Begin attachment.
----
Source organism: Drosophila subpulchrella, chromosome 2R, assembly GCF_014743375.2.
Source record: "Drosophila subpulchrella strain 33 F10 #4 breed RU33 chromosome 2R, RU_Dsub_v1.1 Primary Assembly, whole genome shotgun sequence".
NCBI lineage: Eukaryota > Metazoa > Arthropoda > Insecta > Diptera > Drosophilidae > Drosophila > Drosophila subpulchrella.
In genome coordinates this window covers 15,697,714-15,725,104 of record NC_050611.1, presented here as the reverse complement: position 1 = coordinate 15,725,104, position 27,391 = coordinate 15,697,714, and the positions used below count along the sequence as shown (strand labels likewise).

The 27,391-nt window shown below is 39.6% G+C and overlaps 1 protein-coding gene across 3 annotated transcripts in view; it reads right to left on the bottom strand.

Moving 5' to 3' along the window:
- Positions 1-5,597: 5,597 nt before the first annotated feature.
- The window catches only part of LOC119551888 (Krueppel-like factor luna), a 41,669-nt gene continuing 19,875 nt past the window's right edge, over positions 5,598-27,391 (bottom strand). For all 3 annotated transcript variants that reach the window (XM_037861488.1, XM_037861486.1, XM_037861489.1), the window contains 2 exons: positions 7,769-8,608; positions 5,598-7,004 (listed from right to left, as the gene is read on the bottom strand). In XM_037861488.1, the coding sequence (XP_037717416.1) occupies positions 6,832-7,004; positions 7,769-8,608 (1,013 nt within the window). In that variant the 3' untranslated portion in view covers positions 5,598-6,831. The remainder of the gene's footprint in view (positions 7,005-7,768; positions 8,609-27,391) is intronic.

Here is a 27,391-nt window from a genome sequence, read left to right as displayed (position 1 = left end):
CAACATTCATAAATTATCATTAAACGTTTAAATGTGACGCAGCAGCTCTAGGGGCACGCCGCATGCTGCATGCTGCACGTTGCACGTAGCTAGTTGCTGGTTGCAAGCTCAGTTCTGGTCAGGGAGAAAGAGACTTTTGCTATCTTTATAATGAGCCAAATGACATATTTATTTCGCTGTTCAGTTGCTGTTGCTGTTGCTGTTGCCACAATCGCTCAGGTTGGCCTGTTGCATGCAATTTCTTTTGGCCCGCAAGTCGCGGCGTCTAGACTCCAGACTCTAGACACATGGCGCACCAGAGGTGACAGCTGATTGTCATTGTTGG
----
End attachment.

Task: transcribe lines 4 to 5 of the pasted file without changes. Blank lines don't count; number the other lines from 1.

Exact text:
In genome coordinates this window covers 15,697,714-15,725,104 of record NC_050611.1, presented here as the reverse complement: position 1 = coordinate 15,725,104, position 27,391 = coordinate 15,697,714, and the positions used below count along the sequence as shown (strand labels likewise).

The 27,391-nt window shown below is 39.6% G+C and overlaps 1 protein-coding gene across 3 annotated transcripts in view; it reads right to left on the bottom strand.